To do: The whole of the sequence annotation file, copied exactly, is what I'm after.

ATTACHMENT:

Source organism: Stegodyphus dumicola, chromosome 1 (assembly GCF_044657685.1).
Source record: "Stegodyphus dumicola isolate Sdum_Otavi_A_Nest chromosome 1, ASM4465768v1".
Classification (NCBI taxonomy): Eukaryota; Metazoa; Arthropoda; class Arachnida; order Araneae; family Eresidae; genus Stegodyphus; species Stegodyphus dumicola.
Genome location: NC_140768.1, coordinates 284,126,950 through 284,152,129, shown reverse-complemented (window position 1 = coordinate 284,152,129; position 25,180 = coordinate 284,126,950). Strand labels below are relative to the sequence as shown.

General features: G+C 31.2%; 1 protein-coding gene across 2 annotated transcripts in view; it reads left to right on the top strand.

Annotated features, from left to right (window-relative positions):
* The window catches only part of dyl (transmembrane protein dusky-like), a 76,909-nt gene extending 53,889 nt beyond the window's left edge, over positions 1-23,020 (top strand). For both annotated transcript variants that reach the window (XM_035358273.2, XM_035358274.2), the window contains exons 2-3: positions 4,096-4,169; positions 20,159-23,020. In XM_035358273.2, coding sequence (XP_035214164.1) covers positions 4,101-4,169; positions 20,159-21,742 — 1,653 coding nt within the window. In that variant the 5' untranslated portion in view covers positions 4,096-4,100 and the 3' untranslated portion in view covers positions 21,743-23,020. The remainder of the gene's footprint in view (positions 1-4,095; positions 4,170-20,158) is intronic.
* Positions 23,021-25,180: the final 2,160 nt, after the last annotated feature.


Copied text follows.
Source organism: Stegodyphus dumicola, chromosome 1 (assembly GCF_044657685.1).
Source record: "Stegodyphus dumicola isolate Sdum_Otavi_A_Nest chromosome 1, ASM4465768v1".
Classification (NCBI taxonomy): Eukaryota; Metazoa; Arthropoda; class Arachnida; order Araneae; family Eresidae; genus Stegodyphus; species Stegodyphus dumicola.
Genome location: NC_140768.1, coordinates 284,126,950 through 284,152,129, shown reverse-complemented (window position 1 = coordinate 284,152,129; position 25,180 = coordinate 284,126,950). Strand labels below are relative to the sequence as shown.

General features: G+C 31.2%; 1 protein-coding gene across 2 annotated transcripts in view; it reads left to right on the top strand.

Annotated features, from left to right (window-relative positions):
* The window catches only part of dyl (transmembrane protein dusky-like), a 76,909-nt gene extending 53,889 nt beyond the window's left edge, over positions 1-23,020 (top strand). For both annotated transcript variants that reach the window (XM_035358273.2, XM_035358274.2), the window contains exons 2-3: positions 4,096-4,169; positions 20,159-23,020. In XM_035358273.2, coding sequence (XP_035214164.1) covers positions 4,101-4,169; positions 20,159-21,742 — 1,653 coding nt within the window. In that variant the 5' untranslated portion in view covers positions 4,096-4,100 and the 3' untranslated portion in view covers positions 21,743-23,020. The remainder of the gene's footprint in view (positions 1-4,095; positions 4,170-20,158) is intronic.
* Positions 23,021-25,180: the final 2,160 nt, after the last annotated feature.